Gallery: Los Angeles Lakers Dr. Jerry Buss Memorial At Nokia Theatre
A different version of Showtime broke out in honor of the man that first constructed it.
Current and former Lakers dazzled the crowd at Nokia Theatre in downtown Los Angeles Thursday about stories regarding the late owner Jerry Buss, who died Monday from kidney failure after spending the past 18 months fighting an unspecified form of cancer.
"Just being around him and just feeling the warmth in him, he was genuine," said former Lakers player and executive Jerry West.
That's why it was only fitting that Magic Johnson asked the estimated 50 current and former Lakers and coaches in attendance to stand up near the end of the ceremony. Johnson then asked to entire 3,000 in attendance to hold up their thumb and index fingers in a "L" shape to demonstrate their affection for the Lakers.
"This is a celebration of life," Johnson proclaimed. "This is a celebration of success. We shouldn't be sad. We should be happy that the man enjoyed his life and did it his way."
Buss, 80, bought the Lakers in 1979, when he purchased the team along with the Forum, the NHL's Kings and a 13,000-acre ranch in Kern County for $67.5 million from Jack Kent Cooke. He oversaw 10 of the Lakers' 16 titles. Buss became the first Lakers owner to get an NBA Finals victory over heated rival Boston Celtics, going 3-2 under his watch. Forbes recently estimated the Lakers at $1 billion partly in thanks to a lucrative 20-year deal with Time Warner Cable.
"When I think of Jerry, I like to think of him at his beloved poker table," said Kareem Abdul-Jabbar. "I think of him sitting there with the world's best poker players, standing back and suddenly pushing his chips into the middle.
Such a mind-set ensured the Lakers had plenty of stars, including Johnson, Abdul-Jabbar, Kobe Bryant and Shaquille O'Neal.
"It's not an exaggeration to say that Jerry was nothing less than a transformational force in the history of sports," NBA Commissioner Stern said. "Creating the value proposition through pricing, naming rights, cable TV networks, TV rights and entertainment all of which underlie all stadium and arena construction in the United States and around the world."
Buss' influence appeared pretty obvious.
His memorial brought out plenty of former Lakers (Johnson, Abdul-Jabbar, O'Neal), current Lakers (Bryant, Pau Gasol), former coaches (Pat Riley, Phil Jackson) and former executives (West).
The entertainment aspect also played a huge part in the memorial.
All the speeches mixed with musical performances. They included Randy Newman ("You've Got a Friend in Me"), Davis Gaines ("Music of the Night" from Phantom of the Opera) and the USC band ("Amazing Grace")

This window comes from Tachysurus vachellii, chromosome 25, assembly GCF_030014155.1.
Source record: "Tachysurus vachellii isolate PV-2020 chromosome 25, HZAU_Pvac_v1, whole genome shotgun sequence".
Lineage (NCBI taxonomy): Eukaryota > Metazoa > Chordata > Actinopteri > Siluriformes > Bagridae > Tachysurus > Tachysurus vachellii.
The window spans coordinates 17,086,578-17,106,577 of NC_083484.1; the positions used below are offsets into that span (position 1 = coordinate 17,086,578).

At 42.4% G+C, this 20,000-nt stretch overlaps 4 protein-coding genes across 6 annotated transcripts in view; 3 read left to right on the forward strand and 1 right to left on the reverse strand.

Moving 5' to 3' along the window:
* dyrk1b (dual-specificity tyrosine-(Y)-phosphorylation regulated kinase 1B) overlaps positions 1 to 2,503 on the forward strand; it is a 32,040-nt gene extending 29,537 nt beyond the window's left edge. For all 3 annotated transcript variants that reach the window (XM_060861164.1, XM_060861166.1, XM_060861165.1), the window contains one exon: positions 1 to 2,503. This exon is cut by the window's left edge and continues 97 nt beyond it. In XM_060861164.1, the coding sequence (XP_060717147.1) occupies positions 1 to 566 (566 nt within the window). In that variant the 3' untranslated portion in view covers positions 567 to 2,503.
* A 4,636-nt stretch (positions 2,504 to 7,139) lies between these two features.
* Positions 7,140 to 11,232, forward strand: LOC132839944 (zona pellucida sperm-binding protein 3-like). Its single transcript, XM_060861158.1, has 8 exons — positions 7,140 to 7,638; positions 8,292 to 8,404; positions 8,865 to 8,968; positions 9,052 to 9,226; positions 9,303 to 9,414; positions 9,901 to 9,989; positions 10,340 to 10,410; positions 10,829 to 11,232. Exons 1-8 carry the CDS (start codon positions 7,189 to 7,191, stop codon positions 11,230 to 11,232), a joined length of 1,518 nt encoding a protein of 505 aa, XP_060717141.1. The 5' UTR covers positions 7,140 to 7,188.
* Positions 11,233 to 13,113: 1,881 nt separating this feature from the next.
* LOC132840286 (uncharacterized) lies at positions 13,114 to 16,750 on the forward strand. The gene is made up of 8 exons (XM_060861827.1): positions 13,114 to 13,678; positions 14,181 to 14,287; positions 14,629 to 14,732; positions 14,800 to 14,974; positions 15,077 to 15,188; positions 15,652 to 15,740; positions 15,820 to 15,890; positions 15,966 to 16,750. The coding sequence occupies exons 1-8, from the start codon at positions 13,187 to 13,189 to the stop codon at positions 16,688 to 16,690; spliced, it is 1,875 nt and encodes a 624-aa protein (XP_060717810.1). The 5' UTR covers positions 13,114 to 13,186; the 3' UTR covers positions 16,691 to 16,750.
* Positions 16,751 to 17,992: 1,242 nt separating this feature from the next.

The ceremony went beyond representing an extensive guest list. It was filled with stories.
"On the surface it seemed that everything went right for this man, and in a way it did, but not without strenuous work hours, passion, diligence," said Buss' son Johnny. "Not everything went right but because he was always thinking ahead, everything became right. His honesty, integrity, insight - coupled with kindness, humility and a gentle disposition. He truly had the right stuff."
Buss' other five children didn't speak, but each of them wrote a message in the program.
"You did it your way and I'm so proud of you," wrote Lakers executive vice president of player personnel, Jim Buss, following a stanza from Frank Sinatra's "My Way" underneath a photo of him and his father singing together.
"When questions and doubts creep into my mind, I will draw from your wisdom for you were my professor, my ally, my captain," wrote Lakers VP of business operations, Jeanie Buss.
Jeanie's fiance, former Lakers coach Phil Jackson, recalled Buss' wisdom playing a large part in persuading Bryant to back away from his trade demands in 2007.
"During one of those meetings, Dr. Buss said, `Kobe, if I had a diamond of great value, four or five carats, would I give up that diamond for four diamonds of one carat?" Jackson recalled. "No. There's no equal value for you. A trade would not net what you bring to this team."
Meanwhile, Bryant credited Buss for convincing him it was fine to hire Jackson in 2005, a year after the coach wrote in a book that Bryant was "uncoachable." Bryant also derived Buss' presence as a rallying cry for the current Lakers (26-29) as they try to climb back into playoff contention.
"I encourage all of you - me included - to look around the room and look at the greatness of one man's vision. The players that are here, the coaches that are here, we all have one thing in common and it's that we all believed in Dr. Jerry Buss. For us to look around this room and understand that we're playing for something bigger than ourselves, bigger than a single season, we are playing for the memory of a great man, Dr. Jerry Buss."
Buss is no longer with the Lakers to provide his guidance. But Riley believes he's currently providing that elsewhere.
"To be absent of the body is to be present with God," Riley said. "I have been notified by him and he is OK."